I've finished all 64 blocks of Gary's quilt. Tonight have have begun to sew them together. I will give you a photo when I am done.

Friday, June 13, 2008

Just a moment.

I went to pick him up at his friend's and when I got to the neighborhood I called him on his cell.

"Hi Yondalla."

"Hi Gary. I'm here, but I don't know which door to go to. What's the number?"

"I don't know."

"Well, could you put your someone on?"


Then in the background I hear him saying to someone, "My mom wants to talk to you."

No Coverage


I just checked. There is no cell phone coverage at the cottages-on-the-lake. So even though I can blog from my phone, I will not be able to. :(

First Bus Ride & Library Troubles [update]

I just put him on the public bus.

His friend, the one that lives 10 miles away a distance he was previously enthusiastic about bicycling to, also lives near the bus line. We are literally one block away.

It is not a great bus system. A bus comes by every half hour. They both go down the main strip from our town to the Next Town Over (where the friend lives). When it gets to the downtown area of the Next Town it either goes south to the hospital or north to the event center. If he catches the north-bound bus he will get within blocks of her house. If he takes the south-bound bus, as he did today, he has to get off at the library and walk maybe half a mile. He could have put his bike on the rack on the front of the bus, but didn't.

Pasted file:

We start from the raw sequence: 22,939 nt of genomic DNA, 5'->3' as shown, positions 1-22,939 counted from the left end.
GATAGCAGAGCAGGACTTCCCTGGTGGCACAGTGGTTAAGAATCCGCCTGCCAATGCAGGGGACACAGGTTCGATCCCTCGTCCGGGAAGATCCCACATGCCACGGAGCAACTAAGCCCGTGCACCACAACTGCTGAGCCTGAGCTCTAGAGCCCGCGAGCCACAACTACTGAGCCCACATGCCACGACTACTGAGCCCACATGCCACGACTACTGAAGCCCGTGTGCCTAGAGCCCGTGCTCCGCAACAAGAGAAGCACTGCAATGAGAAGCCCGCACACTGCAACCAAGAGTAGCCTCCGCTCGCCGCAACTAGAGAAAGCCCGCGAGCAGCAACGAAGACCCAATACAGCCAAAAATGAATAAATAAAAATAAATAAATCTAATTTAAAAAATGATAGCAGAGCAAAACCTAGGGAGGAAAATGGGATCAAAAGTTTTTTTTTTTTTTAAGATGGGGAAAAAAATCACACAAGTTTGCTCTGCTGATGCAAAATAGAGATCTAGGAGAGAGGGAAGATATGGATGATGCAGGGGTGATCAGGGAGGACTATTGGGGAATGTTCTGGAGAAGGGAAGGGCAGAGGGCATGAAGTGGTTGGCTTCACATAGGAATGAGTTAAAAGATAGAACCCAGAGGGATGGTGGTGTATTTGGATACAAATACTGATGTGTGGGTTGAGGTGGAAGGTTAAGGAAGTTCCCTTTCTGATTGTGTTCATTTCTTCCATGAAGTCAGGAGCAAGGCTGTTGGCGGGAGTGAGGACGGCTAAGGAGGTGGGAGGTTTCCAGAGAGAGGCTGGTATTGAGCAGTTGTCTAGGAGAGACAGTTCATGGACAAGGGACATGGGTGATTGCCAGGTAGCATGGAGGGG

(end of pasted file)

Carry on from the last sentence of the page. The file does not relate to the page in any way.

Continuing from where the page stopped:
Anyway, it was funny. To me anyway.

Teenagers in general are all bravado. When we were making goals with the social worker one of the was to learn the bus system. His attitude then was "no problem." Today though he was nervous. I walked him to the stop because he was worried that the bus might not really stop. He got on worried about whether he would miss his stop. Would he be allowed to talk to the driver? Could he ask if this was the stop for the library? I assured him he could, really. He laughed and said it was like the first day of school all over again. [Update: I asked him to text me when he got there. He's there. He's fine. Once he was riding he wasn't even nervous.]